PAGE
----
Excerpt: The Hat

EVEN YEARS LATER I remembered the moment we entered the speakeasy that night—I see my young self as if I were looking at a snapshot; the four of us are poised in tableau; I am second from the left, standing there with flaming hair, glittering ears, that absurd white fox coat to my ankles, and ample cleavage. Ben is smiling on my left, looking smart and sly as if he owns the place. Bobby and Sam are on my right—Bobby next to me, relaxed, elegant, his hands in his pockets; Sam, a little apart, looking wary. The band is playing “Sweet Georgia Brown” as Sherman Billingsley welcomes us in his Oklahoma drawl, hugging Ben, kissing me on the cheek, shaking hands with Bobby and Sam. He leads me to our ringside table, my peculiar little family following in single file as we move through the crowded, dim room (Ben, then Bobby, then Sam lumbering along in he rear), hearing the sweet jazzy sounds of the trumpets and clarinets, feeling the pounding of the piano and drums vibrating the floor under my feet, feeling the stares and whispers as we pass, feeling beautiful and rich and safe, feeling the moment powerfully as if it would last forever, the princess in the fairy tale living on after the last page. I was eighteen years old and thought Ben Gold had taken me straight up to heaven with one stop along the way at Bergdorf Goodman’s to dress for the ride. I thought I had brought it off. I thought I had rescued myself. I really did.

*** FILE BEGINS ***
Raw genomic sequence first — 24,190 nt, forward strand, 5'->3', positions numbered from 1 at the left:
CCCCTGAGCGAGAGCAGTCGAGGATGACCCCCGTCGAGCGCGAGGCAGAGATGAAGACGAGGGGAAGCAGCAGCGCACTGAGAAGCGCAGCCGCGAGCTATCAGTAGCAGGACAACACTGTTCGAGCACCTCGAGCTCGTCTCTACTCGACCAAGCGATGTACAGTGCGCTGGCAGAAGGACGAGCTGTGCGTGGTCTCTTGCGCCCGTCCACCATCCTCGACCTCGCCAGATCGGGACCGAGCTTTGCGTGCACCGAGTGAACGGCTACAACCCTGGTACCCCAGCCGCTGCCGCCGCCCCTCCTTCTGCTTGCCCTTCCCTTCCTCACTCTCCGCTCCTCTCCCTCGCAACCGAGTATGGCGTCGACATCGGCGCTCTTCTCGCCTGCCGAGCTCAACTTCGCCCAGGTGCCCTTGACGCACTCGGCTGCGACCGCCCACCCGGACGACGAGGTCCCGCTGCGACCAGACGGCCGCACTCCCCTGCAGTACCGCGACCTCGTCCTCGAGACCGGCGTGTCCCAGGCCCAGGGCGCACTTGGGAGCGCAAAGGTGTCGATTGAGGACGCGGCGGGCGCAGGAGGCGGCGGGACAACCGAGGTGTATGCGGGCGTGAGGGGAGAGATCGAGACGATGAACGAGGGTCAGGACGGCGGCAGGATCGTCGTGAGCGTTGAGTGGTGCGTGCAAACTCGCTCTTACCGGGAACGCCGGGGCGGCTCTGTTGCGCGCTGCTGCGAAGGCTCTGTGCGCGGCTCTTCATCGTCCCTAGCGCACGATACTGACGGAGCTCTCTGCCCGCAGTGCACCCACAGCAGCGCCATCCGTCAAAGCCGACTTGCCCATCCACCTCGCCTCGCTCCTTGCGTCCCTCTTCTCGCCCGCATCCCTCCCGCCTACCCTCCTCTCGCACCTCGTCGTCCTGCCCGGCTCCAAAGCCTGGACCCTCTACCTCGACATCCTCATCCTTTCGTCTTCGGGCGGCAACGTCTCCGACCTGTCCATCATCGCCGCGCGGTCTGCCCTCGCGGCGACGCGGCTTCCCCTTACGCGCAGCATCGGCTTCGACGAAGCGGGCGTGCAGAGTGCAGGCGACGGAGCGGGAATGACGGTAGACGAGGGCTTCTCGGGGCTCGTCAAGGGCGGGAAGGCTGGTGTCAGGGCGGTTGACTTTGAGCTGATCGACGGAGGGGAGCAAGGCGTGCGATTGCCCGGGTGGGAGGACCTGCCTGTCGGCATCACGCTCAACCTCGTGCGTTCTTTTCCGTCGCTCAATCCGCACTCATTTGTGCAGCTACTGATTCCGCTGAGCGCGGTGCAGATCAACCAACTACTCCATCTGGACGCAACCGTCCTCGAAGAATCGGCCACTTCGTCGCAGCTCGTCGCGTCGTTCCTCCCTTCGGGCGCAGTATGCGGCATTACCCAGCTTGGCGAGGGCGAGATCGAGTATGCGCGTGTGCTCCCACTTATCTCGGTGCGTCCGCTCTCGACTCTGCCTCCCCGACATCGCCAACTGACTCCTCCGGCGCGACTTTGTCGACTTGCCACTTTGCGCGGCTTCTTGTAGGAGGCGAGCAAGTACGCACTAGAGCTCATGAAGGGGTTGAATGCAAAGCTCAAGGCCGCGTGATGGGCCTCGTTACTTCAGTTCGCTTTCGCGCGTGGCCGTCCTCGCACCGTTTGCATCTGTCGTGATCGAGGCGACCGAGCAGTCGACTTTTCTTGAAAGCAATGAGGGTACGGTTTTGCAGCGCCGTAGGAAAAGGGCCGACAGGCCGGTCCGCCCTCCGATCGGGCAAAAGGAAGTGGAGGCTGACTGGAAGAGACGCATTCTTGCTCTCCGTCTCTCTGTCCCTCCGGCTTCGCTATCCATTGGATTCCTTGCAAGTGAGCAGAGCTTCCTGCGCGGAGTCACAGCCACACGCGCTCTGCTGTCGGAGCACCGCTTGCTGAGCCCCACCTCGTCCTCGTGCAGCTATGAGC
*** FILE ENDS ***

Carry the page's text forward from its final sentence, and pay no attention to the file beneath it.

Read an excerpt from The Scarf here.
Read an excerpt from Lost and Found here.